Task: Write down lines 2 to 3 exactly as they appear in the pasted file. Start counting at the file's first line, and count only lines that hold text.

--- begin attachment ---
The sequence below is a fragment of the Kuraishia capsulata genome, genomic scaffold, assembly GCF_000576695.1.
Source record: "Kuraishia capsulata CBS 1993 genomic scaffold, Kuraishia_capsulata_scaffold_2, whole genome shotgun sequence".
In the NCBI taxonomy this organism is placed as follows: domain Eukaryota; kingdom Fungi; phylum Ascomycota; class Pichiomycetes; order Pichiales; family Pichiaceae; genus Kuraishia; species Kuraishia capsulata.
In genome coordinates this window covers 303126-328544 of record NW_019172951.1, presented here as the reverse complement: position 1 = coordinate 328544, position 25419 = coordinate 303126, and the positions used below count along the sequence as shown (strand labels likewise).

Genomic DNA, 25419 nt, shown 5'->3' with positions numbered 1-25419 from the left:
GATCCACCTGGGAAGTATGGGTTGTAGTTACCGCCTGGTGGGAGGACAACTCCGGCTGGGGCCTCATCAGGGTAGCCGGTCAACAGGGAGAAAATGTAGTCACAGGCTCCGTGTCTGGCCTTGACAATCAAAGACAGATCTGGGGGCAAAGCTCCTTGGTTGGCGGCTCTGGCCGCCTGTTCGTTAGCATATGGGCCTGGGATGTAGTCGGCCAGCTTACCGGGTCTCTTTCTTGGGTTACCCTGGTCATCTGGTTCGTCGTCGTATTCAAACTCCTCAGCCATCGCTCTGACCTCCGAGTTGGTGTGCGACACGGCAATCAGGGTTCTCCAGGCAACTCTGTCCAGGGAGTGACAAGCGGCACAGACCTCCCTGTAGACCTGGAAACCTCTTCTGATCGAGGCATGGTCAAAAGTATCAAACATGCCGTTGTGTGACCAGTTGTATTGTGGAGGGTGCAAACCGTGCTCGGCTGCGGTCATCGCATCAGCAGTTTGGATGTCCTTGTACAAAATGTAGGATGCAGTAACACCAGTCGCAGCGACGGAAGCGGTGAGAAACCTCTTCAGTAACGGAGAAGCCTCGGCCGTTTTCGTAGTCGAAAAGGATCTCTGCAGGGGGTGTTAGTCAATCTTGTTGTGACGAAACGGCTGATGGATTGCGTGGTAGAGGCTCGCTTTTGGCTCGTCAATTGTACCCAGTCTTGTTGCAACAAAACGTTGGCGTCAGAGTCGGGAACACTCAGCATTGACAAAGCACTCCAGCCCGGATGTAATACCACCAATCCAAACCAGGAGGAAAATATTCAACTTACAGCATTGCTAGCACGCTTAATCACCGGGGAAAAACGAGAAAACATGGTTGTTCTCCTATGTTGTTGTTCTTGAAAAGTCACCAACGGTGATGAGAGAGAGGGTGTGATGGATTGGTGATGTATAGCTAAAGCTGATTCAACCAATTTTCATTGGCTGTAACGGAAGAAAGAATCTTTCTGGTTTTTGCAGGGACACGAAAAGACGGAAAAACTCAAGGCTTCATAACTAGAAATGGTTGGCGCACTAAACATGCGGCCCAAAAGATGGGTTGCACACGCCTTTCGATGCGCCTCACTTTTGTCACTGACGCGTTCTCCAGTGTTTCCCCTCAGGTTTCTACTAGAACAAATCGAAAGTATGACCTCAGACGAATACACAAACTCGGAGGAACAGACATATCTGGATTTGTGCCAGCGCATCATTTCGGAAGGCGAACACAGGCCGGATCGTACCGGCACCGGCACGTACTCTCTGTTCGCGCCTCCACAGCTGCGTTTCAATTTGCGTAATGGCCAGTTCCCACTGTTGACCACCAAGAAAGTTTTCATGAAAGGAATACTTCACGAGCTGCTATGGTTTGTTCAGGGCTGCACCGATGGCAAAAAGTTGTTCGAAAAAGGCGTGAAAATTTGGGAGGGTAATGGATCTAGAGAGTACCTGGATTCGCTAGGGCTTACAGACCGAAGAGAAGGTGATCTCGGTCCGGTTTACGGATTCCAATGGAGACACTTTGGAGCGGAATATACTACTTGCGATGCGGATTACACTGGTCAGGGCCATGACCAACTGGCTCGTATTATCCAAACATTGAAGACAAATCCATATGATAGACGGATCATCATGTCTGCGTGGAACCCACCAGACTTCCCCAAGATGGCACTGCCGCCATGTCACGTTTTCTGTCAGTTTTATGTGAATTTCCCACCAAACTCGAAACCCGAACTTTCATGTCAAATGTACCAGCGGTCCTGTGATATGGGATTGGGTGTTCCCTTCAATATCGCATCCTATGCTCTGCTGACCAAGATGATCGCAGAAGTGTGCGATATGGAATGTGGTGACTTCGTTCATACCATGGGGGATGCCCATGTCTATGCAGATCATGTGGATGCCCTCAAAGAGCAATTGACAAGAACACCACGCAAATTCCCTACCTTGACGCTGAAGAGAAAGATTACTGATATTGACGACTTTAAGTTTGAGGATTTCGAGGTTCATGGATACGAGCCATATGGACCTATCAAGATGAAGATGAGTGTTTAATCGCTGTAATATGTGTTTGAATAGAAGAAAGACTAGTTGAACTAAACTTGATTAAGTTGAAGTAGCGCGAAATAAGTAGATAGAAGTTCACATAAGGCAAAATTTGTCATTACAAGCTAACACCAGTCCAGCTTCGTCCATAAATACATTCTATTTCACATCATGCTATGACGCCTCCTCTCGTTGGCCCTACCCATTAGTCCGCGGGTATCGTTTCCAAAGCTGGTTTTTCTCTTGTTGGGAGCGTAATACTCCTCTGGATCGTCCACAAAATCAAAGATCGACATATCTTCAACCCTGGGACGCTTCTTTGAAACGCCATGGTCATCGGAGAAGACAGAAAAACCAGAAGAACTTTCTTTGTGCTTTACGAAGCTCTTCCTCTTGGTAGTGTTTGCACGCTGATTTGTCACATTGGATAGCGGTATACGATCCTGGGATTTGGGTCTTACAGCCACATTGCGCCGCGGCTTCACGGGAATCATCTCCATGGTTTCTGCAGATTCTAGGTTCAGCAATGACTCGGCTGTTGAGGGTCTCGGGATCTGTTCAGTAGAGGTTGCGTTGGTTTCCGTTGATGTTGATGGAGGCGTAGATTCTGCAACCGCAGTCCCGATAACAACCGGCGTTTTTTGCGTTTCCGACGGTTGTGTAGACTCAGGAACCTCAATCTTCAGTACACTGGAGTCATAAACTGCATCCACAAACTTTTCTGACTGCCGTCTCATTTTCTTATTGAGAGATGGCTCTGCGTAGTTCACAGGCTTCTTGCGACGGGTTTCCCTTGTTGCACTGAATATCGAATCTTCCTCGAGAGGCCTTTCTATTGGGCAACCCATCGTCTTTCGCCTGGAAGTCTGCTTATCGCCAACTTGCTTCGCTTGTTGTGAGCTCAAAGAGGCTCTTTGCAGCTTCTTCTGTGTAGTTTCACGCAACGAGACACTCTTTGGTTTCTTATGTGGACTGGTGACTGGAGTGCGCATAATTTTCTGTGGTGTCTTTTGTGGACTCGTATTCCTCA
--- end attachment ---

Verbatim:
Source record: "Kuraishia capsulata CBS 1993 genomic scaffold, Kuraishia_capsulata_scaffold_2, whole genome shotgun sequence".
In the NCBI taxonomy this organism is placed as follows: domain Eukaryota; kingdom Fungi; phylum Ascomycota; class Pichiomycetes; order Pichiales; family Pichiaceae; genus Kuraishia; species Kuraishia capsulata.